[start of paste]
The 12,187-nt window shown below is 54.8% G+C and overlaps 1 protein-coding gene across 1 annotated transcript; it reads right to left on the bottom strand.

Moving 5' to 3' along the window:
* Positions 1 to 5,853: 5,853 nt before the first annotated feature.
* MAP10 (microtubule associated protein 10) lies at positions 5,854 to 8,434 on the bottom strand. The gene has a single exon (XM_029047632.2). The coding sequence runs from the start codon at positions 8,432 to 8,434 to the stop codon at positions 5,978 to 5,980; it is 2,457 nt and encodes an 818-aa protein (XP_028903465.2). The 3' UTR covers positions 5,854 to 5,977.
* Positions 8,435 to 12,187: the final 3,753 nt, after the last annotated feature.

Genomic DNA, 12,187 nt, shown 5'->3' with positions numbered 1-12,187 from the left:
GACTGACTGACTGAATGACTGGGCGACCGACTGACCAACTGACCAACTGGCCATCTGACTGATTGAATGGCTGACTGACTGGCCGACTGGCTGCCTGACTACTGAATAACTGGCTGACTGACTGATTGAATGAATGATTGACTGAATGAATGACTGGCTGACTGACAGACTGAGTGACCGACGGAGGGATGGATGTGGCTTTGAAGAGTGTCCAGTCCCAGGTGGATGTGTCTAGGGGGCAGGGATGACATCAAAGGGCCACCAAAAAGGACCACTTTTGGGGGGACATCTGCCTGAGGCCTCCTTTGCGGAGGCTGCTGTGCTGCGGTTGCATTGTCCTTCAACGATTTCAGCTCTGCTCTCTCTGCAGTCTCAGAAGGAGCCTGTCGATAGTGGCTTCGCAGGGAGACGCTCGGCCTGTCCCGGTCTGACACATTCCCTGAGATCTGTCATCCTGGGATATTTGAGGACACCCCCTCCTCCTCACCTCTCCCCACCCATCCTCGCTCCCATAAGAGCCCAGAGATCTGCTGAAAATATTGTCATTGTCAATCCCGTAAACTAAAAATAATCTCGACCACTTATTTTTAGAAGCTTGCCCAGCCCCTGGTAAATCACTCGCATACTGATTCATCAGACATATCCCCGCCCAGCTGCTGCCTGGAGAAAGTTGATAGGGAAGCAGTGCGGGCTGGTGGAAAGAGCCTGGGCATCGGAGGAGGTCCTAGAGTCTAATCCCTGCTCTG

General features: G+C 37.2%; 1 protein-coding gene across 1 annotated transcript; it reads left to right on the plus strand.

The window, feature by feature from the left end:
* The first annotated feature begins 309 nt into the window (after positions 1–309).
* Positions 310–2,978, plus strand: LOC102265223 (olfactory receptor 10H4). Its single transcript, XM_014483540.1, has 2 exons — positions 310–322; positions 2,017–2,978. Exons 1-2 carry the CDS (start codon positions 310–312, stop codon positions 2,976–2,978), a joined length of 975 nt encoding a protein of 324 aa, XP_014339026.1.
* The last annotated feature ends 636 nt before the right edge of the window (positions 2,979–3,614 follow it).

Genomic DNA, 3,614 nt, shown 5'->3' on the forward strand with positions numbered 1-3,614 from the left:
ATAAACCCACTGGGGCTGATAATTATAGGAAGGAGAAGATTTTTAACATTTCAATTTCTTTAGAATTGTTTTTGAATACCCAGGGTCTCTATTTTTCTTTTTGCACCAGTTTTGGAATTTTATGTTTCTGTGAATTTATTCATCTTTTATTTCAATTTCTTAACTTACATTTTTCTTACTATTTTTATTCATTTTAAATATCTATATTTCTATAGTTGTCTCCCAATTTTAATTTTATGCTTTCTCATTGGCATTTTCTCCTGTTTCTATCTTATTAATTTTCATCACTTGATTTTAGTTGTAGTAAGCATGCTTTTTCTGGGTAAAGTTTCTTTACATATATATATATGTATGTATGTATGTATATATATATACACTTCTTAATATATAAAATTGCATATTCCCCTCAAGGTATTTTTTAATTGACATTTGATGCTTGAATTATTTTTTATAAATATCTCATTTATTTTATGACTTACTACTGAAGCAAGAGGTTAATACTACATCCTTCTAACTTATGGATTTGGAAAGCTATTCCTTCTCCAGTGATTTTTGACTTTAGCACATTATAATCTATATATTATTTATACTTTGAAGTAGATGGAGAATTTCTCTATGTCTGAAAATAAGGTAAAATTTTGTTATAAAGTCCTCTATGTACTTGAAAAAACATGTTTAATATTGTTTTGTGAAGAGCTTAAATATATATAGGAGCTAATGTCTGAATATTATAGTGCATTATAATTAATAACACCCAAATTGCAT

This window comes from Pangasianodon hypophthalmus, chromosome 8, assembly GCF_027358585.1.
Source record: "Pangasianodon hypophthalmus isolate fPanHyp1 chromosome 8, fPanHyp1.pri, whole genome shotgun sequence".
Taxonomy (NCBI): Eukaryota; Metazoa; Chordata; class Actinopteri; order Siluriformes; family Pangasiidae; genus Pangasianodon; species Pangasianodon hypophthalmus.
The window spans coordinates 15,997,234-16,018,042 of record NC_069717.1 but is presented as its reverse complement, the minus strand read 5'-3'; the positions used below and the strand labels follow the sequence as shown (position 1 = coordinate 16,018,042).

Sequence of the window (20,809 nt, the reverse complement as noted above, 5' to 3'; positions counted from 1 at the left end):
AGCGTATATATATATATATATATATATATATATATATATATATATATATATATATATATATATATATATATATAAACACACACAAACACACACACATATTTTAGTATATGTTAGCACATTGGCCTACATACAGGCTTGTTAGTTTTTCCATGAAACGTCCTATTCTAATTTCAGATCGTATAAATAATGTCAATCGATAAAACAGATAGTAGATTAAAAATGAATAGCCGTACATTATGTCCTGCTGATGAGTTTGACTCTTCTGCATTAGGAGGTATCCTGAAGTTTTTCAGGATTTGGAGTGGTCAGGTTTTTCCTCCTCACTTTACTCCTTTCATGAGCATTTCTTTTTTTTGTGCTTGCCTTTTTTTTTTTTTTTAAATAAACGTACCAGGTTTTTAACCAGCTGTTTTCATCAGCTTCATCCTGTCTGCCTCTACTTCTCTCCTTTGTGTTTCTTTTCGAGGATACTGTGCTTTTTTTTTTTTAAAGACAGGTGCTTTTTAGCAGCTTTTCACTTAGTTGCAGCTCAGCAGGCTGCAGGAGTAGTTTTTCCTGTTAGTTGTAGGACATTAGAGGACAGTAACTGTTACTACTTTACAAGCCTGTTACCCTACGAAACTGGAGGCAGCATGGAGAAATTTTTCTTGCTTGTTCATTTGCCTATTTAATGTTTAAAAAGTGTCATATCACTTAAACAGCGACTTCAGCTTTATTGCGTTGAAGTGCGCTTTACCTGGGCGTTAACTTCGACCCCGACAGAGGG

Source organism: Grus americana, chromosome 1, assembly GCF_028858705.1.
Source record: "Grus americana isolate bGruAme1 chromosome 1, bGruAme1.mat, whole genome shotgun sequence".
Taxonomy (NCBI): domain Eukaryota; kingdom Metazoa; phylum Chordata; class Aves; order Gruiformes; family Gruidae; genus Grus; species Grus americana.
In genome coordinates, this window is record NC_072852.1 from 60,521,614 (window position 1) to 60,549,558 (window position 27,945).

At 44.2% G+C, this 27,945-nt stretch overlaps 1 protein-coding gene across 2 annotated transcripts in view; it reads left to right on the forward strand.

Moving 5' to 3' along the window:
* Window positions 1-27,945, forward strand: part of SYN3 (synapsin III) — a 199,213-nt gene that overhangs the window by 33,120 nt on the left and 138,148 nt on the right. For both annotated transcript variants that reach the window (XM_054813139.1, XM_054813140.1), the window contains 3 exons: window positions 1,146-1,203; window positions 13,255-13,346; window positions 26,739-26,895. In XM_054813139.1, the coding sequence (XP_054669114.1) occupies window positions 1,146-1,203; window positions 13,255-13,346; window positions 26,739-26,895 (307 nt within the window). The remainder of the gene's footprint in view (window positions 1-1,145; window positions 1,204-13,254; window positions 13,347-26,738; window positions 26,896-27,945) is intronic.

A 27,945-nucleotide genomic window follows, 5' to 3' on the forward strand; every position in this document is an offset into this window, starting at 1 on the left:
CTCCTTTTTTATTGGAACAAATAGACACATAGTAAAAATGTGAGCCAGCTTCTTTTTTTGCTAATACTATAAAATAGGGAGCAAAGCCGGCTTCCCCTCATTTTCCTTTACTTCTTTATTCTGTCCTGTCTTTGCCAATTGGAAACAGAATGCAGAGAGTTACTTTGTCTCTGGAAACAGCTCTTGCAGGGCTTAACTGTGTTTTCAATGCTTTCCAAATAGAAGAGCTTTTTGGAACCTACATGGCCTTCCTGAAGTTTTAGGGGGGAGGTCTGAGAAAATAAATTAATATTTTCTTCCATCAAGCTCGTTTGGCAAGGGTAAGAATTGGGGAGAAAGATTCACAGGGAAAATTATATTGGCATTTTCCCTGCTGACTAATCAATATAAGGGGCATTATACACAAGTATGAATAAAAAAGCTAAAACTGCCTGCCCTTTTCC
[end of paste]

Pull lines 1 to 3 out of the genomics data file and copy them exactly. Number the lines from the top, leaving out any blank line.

The 12,187-nt window shown below is 54.8% G+C and overlaps 1 protein-coding gene across 1 annotated transcript; it reads right to left on the bottom strand.

Moving 5' to 3' along the window:
* Positions 1 to 5,853: 5,853 nt before the first annotated feature.